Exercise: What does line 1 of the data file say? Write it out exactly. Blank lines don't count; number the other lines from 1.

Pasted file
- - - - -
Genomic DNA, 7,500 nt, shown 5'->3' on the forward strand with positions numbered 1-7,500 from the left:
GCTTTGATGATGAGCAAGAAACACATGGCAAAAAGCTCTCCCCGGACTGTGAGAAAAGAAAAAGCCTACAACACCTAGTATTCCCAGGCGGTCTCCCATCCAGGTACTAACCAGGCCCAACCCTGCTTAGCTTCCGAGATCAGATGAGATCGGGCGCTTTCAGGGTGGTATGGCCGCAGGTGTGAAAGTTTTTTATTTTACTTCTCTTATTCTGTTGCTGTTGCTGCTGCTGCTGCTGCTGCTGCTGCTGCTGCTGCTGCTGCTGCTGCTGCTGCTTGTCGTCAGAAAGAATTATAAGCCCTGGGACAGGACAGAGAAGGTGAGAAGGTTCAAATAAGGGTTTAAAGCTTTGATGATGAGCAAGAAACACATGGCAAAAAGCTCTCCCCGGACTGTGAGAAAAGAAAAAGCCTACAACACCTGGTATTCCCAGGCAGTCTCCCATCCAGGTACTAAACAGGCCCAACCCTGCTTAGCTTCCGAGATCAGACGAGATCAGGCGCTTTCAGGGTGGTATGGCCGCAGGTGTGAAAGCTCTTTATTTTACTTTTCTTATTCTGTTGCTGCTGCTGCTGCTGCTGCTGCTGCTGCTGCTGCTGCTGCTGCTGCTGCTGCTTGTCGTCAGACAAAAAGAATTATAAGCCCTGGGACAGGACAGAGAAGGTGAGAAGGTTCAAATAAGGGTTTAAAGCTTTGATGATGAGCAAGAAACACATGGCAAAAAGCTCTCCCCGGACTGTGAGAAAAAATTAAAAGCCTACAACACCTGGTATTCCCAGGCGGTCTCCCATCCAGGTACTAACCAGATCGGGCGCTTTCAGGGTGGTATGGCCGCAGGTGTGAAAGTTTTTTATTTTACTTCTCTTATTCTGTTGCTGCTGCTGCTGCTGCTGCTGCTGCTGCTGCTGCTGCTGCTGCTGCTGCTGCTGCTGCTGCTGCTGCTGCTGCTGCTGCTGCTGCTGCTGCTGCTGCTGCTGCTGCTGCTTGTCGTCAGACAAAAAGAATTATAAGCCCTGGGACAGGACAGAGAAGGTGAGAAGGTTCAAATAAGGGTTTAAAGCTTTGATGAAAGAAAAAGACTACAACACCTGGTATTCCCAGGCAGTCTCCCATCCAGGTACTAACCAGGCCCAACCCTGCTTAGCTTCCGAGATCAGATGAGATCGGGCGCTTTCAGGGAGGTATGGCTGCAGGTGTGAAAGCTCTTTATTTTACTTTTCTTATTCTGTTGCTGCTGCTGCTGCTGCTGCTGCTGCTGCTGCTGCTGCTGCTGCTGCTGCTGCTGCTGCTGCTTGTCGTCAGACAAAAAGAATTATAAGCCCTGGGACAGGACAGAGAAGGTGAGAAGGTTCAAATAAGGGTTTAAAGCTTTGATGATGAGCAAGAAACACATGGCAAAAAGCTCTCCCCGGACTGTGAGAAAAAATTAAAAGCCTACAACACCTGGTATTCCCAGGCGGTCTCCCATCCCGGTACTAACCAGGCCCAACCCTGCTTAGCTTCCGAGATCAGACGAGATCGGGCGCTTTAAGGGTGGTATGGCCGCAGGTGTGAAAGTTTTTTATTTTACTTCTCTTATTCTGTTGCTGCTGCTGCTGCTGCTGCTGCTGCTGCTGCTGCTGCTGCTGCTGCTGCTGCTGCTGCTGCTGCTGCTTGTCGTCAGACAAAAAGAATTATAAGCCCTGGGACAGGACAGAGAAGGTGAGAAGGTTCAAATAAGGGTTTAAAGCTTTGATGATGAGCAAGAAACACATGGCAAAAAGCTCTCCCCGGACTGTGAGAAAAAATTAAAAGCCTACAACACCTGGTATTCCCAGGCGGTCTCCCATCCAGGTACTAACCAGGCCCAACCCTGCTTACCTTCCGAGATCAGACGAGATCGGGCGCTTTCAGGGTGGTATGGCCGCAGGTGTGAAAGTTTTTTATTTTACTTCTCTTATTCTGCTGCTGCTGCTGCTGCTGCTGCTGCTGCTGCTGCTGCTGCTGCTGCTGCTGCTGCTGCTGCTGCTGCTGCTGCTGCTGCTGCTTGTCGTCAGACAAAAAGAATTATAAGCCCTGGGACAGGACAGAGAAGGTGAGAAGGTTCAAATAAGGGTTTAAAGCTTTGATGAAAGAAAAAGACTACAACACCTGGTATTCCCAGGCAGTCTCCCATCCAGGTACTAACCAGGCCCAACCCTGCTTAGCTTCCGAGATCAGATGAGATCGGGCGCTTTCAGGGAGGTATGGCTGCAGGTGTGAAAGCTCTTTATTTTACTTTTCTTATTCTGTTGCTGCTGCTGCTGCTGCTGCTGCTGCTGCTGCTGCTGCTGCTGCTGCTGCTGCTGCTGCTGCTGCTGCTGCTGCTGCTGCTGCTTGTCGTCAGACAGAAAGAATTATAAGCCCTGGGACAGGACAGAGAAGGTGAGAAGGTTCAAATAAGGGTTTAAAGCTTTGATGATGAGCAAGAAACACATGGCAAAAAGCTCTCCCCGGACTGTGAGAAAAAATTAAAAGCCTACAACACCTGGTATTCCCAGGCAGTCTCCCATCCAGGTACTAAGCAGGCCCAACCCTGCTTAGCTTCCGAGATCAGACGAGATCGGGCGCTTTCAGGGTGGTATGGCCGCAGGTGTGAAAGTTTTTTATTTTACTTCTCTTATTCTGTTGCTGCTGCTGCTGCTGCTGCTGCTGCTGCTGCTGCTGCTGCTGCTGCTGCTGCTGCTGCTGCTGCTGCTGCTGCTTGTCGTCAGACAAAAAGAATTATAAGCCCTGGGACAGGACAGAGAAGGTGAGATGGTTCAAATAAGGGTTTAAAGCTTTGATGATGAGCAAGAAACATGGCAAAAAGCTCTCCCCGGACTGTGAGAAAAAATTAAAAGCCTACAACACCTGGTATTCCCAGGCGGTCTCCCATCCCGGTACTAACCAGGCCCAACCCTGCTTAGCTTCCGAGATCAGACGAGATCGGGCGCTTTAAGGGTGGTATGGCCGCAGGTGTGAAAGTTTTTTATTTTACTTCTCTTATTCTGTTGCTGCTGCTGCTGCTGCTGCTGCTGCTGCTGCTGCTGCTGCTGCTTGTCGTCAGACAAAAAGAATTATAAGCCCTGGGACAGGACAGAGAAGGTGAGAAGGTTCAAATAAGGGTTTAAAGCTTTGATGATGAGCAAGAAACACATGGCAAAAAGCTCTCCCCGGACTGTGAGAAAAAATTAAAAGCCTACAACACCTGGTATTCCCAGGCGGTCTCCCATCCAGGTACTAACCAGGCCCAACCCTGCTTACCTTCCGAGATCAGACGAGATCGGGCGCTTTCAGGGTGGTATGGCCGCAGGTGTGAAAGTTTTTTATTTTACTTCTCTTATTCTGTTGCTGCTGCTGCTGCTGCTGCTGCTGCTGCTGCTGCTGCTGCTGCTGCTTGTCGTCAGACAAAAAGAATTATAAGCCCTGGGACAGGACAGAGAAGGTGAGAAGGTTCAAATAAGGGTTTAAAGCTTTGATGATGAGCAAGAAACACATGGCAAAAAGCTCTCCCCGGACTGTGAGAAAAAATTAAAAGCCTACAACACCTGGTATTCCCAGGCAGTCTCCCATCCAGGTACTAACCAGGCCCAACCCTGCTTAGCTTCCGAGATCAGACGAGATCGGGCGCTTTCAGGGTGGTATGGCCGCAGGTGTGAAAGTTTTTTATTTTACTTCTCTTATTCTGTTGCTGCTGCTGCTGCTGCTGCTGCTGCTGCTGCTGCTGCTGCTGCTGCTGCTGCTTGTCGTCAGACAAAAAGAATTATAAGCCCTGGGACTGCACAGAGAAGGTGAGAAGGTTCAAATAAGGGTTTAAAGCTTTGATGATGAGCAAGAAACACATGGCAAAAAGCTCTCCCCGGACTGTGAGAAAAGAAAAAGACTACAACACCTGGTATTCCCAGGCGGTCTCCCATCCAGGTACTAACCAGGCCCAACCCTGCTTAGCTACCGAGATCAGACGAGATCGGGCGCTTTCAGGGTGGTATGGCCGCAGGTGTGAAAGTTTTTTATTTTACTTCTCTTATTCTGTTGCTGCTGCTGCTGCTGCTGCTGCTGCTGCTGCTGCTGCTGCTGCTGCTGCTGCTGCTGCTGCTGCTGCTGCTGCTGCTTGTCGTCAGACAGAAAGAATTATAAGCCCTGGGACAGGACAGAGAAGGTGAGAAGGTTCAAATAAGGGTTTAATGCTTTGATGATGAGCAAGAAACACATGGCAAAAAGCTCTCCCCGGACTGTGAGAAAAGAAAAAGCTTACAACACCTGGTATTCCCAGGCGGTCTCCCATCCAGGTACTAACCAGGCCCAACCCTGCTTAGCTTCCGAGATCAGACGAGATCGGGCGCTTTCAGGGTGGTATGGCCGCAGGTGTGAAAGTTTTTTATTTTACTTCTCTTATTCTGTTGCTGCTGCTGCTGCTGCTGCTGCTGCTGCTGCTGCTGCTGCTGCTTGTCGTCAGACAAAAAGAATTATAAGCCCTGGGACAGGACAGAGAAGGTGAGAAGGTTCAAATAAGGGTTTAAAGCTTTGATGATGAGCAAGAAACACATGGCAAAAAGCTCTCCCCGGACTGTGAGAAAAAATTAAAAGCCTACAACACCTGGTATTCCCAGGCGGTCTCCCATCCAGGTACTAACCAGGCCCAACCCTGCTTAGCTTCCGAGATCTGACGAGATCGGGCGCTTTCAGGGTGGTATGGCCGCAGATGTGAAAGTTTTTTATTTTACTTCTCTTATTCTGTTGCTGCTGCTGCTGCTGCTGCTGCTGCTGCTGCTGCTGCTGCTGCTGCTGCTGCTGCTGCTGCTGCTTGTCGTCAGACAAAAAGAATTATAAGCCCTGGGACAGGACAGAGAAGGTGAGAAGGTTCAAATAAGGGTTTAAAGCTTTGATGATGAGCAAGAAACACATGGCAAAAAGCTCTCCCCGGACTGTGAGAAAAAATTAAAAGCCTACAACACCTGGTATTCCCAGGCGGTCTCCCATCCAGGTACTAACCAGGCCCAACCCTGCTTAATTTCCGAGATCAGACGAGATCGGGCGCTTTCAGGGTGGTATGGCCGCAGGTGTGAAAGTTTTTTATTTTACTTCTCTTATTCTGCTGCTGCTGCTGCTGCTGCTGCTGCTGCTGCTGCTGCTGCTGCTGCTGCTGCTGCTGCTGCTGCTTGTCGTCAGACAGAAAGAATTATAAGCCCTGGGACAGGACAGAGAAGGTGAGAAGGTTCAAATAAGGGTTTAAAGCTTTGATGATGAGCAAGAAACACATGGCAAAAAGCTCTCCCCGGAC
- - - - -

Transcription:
Genomic DNA, 7,500 nt, shown 5'->3' on the forward strand with positions numbered 1-7,500 from the left: